& Thales' Press: Making a Measurable Difference

Wednesday, September 01, 2010

Making a Measurable Difference

An acquaintance recently asked me the following:
"Can you quantify how risk management actually makes a difference? I'm tired of struggling with this issue. Any ideas?"
Indeed, I do have some. I take a slightly different approach to risk management than is commonly associated with the term and common practices. Risk management to me is really decision analysis and management. Of the several benefits that decision analysis affords, the two that address your question directly are those associated with the revealed value of information and control. The value of information (VOI) tells one how much maximally to spend in order to make an unambiguous decision. It is essentially the marginal utility of obtaining more precise information. The value of control (VOC) tells one how much maximally to spend in order to get a desired outcome by controlling what was otherwise a critical uncertainty*. It is the cost to turn critical uncertainties (which expose us to risk) into decisions under our control.

In three of my recent projects, here is how such analysis played out.
  1. A major exploration & production company wanted to reduce the capital cost of an ERP system rollout in order to justify the economic value, which was originally judged to be $0 on a spend of $100M. Critical uncertainty analysis show that the areas targeted for capital cost reduction would actually destroy the value of the system further. VOC analysis showed that spending additional capital in those same areas could provide an additional $300M of opportunity value.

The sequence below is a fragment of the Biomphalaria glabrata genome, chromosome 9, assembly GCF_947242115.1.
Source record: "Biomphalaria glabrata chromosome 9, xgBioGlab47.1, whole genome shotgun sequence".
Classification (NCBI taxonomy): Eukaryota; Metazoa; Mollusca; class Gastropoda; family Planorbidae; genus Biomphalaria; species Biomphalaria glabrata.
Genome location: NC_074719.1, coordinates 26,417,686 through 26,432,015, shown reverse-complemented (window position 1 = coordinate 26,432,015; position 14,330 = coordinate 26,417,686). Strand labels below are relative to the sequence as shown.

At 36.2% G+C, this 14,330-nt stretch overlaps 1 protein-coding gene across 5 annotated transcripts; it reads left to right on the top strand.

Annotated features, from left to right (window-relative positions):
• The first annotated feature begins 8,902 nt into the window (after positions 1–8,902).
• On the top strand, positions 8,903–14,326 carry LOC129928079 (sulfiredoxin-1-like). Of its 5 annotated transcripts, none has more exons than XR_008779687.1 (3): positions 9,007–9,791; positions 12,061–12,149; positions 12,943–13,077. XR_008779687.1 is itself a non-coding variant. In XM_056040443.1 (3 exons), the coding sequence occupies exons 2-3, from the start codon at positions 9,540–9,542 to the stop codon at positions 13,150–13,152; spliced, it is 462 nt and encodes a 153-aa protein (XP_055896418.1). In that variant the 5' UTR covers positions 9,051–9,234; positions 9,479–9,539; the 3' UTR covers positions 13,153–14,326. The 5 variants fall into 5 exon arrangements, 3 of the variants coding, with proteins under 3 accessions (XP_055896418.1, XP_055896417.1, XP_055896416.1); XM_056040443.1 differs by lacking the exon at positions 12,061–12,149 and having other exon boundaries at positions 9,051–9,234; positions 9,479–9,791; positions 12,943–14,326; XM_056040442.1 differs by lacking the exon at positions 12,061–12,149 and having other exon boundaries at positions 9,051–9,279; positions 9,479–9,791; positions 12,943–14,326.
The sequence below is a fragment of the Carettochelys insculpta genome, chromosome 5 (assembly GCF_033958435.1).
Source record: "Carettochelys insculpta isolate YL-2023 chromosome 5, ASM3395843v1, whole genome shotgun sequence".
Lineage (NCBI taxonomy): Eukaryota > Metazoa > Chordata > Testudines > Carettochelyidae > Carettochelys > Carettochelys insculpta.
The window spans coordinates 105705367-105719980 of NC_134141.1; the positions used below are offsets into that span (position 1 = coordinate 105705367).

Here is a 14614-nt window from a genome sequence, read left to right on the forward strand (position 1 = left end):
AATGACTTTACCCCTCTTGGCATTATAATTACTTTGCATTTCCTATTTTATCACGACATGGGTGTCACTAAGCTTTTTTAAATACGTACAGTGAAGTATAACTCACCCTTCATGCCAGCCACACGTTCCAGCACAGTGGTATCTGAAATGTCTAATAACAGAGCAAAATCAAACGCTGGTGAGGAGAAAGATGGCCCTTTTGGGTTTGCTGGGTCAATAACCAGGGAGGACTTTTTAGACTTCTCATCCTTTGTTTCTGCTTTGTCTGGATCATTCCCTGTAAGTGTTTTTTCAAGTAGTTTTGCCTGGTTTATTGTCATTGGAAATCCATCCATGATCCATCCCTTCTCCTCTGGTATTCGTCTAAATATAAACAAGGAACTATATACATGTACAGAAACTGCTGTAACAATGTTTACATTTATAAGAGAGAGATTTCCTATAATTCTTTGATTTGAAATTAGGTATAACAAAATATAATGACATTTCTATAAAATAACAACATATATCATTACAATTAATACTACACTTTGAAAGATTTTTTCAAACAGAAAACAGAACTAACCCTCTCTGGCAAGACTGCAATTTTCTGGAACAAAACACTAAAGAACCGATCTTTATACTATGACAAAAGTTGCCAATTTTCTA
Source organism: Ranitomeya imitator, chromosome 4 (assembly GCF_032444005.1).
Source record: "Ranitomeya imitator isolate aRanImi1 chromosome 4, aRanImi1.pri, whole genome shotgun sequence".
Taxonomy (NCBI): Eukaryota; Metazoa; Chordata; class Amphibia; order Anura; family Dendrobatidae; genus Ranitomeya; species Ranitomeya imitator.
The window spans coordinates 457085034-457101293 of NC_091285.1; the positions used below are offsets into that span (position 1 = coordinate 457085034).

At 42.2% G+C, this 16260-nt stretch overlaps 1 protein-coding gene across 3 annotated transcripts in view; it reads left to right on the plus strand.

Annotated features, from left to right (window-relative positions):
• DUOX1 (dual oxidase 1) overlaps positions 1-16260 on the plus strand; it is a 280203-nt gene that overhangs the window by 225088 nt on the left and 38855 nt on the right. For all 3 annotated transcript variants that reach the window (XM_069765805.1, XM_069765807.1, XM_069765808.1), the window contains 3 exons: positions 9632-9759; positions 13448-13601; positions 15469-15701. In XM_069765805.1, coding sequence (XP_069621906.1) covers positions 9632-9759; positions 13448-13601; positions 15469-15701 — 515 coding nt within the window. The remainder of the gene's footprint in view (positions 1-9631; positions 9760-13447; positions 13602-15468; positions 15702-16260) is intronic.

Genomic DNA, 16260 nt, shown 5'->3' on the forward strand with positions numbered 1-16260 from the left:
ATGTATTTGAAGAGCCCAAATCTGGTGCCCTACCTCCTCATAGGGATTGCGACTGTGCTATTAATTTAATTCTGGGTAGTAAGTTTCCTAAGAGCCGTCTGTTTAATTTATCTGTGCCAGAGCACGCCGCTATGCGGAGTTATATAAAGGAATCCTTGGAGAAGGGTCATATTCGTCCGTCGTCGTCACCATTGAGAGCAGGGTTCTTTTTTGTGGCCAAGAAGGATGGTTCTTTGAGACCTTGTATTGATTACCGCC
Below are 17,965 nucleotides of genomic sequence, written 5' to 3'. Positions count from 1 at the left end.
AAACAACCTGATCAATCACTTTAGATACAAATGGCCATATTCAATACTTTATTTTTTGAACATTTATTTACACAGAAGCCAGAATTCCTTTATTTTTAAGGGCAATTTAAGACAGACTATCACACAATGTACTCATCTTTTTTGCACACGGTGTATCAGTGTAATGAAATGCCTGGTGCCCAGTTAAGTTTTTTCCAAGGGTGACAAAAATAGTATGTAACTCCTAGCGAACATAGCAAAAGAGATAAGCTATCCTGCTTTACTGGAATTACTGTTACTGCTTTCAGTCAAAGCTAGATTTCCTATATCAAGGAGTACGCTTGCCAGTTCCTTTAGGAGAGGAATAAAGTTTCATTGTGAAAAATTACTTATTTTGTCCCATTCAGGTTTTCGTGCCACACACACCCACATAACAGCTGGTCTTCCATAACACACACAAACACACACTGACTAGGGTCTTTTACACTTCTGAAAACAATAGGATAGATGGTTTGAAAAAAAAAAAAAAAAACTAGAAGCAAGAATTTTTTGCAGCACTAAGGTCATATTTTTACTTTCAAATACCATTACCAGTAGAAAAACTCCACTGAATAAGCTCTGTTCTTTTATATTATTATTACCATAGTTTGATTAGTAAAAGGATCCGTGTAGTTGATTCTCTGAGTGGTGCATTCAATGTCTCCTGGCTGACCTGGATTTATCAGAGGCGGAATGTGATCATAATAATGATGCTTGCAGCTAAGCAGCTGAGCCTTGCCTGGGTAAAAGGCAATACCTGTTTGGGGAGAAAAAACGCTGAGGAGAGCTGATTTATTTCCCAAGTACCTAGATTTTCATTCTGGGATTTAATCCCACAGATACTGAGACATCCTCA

2. A start up company estimated they needed ~$500K of capital. Our decision analysis showed that this level of capitalization bought about a 30% chance of success, while ~$2.5M bought about a 90% chance of success. The company had underestimated their required capital by ~5X. Furthermore, VOC analysis showed that the means to maximize the long term value was related to getting good sales people on board as fast as possible and the level of sales staff that was needed. 
  3. A biomedical device company believed they needed to control the cost of development R&D on all projects as a means to improve the value of the company through improvements in capital efficiency. For a new product under consideration, VOI analysis revealed that practically all the effort for improving the value of the company should be placed in understanding some essential market parameters (e.g., actual market size, potential market penetration, and time on max penetration). In other words, instead of spending resources on an immediately inwardly tangible but ineffective area of control, VOI analysis showed what the max budget should be for understanding the target market better and how much that better understanding was worth over the potential improvements in development R&D.
*A critical uncertainty is one that exposes you to some form of risk or regret.

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